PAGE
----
As one Wired writer recently found out first hand, not having complete control over a vehicle as it speeds down the highway can be downright terrifying.

With a pair of hackers remotely manipulating many of a car's features, including the radio, windshield wipers, and even the ignition, a Jeep Cherokee driver turns into a hostage behind the wheel. It's shocking and unsettling, but what might be even more worrisome is the fact that the Jeep in the test is just one of many different makes and models that has demonstrated some form of remote vulnerability in recent years.

Less than a year ago, Charlie Miller and Chris Valasek, the same hacker duo who recently demonstrated their handy work on the aforementioned Jeep, published an extremely detailed paper on the various vulnerabilities of newer automobiles. They warned that with internet connections, wireless remote entry, Bluetooth, and a patchwork of other technologies, there were windows open for exploitation.

As the preeminent authorities in car hacking, the pair also ranked the vehicles they researched on their overall hackability based on the potential of each car's subsystems to be breached and what controls would be given to a hacker if they achieved entry.

Here are the top five most hackable vehicles:

1. 2014 Jeep Cherokee

(Chrysler LLC/ Courtesy The Daily Dot)

It probably shouldn't come as a surprise that the vehicle the hacker team prefers to fiddle with is also the most vulnerable to outside attack. Virtually every system of the Cherokee has been shown to be controllable via remote exploit, including the brakes, transmission, and steering assist.

Software update process: Chrysler finally got around to rolling out a software update for the company's Uconnect platform, which appears to have sealed the hole used by Miller and Valasek. Unfortunately, the software update isn't automatic or mandatory, and requires the owner to download the new version to a USB drive and then upload it via the in-dash USB port, which means there will still be plenty of unsecured Jeeps cruising the road for years to come.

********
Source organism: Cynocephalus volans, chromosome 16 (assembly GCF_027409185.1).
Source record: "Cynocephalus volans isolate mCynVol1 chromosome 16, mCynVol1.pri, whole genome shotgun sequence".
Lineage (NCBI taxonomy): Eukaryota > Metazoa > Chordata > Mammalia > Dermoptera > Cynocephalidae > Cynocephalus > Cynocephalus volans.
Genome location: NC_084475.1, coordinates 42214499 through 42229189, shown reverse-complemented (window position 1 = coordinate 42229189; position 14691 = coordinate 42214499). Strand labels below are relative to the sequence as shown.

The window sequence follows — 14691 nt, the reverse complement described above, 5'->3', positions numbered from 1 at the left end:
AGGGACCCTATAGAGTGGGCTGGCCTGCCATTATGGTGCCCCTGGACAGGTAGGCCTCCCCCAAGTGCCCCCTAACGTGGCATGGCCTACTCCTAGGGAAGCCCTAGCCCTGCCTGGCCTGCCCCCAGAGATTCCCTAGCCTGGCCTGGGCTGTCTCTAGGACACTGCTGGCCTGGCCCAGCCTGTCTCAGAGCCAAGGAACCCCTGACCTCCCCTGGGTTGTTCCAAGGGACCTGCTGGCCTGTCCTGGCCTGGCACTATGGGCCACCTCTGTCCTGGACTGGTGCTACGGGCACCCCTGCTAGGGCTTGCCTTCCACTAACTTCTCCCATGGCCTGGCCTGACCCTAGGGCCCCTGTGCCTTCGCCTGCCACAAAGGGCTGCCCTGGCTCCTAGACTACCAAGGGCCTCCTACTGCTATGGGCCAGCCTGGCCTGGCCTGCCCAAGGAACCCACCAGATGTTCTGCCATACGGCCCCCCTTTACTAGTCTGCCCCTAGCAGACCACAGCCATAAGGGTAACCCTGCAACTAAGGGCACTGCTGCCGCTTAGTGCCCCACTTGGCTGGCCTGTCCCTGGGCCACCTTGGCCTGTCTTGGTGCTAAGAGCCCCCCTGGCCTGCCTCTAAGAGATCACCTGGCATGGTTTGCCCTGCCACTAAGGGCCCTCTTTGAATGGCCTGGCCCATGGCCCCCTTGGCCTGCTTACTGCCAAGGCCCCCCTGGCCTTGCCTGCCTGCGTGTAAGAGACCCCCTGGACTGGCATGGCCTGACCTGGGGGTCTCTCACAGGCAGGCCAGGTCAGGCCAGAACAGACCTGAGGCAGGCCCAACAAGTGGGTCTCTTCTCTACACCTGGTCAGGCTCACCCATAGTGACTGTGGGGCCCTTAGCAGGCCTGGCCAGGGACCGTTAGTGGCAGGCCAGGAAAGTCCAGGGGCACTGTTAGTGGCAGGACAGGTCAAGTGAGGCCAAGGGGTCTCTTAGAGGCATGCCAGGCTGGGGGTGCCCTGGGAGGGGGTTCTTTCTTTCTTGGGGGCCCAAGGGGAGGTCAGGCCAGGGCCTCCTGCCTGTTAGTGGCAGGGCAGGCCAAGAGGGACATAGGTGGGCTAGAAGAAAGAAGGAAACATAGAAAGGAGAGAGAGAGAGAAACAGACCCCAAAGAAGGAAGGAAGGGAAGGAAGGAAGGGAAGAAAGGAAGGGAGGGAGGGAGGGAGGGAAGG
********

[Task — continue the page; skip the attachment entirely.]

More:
2. 2015 Cadillac Escalade

(General Motors Corporation/ Courtesy The Daily Dot)

Though not quite as hackable as the 2014 Cherokee, the 2015 Escalade is still vulnerable through a variety of interfaces, including Bluetooth, cellular, Wi-Fi, and remote keyless entry. The vehicle features automatic collision preparation, automatic braking, and adaptive cruise control, which means that if the digital controls are remotely breached, a hacker could gain control of the car's ability to stop itself, just as was demonstrated in the case of the 2014 Cherokee.

Software update process: A search revealed nothing in the way of any software security updates for the 2015 Escalade, and the manual is absolutely no help in this regard. Under the heading "Software Updates" in the vehicle's documentation, there's just a short blurb directing the owner to the front page of the Cadillac website. Good luck.

3. 2014 Infiniti Q50

(Nissan Motors Corporation/ Courtesy The Daily Dot)

Infiniti's proprietary radio and Infinity Connect systems, alongside cellular and Bluetooth connections, make the Q50 a potential target for hackers. The vehicle also features a "steer by wire" system which means the wheels aren't being directly controlled by the steering wheel, but instead by software that interprets and relays the movements of the steering wheel and then manipulates the vehicle's wheels accordingly. This feature has not been demonstrated to be controllable remotely, but the possibility of its exploitation remains.

Software update process: Despite having all the wireless communication options in the world, Infiniti's vehicle software cannot be updated remotely, or even by the owner whatsoever. Instead, Infiniti owners need to take their vehicles to an Infiniti dealership in order to have any crucial software updates applied.

4. 2010 & 2014 Toyota Prius

(Toyota Motor Sales, USA, Inc./ Courtesy The Daily Dot)

The gentle Prius has been around the block a few times, but its Bluetooth and radio are both potential points of entry for anyone trying to gain access to the vehicle's braking and steering systems.

Software update process: Toyota has already voluntarily recalled almost 2 million Prius vehicles, from 2010 to 2014, for a fault in the controller unit responsible for various motor and generator functions. This issue wasn't related to any exploitation, remote or otherwise, but it demonstrated clearly that Toyota has no remote update procedure in place, so software updates without a dealership visit are likely out of the question.

5. 2014 Ford Fusion

(Ford Motor Company/ Courtesy The Daily Dot)

Bluetooth, Wi-Fi, cellular, proprietary radio, and Ford's own SYNC systems combine to put the 2014 Fusion near the top of the target list for would-be hackers. Active park assist and lane-keeping assist features could give a hacker control over vehicle movements during an attack, which would be a nightmare for whoever is behind the wheel.

Software update process: Ford is one of the better companies when it comes to software updates, and has a website dedicated to rolling out tweaks and easy-to-use guides on how to perform the updates. Should a widespread vulnerability occur, and if Ford rolls out the appropriate patch, all a 2014 Fusion owner would need is a USB drive and an internet connection in order to block the threat.

From our friends at The Daily Dot, by Mike Wehner.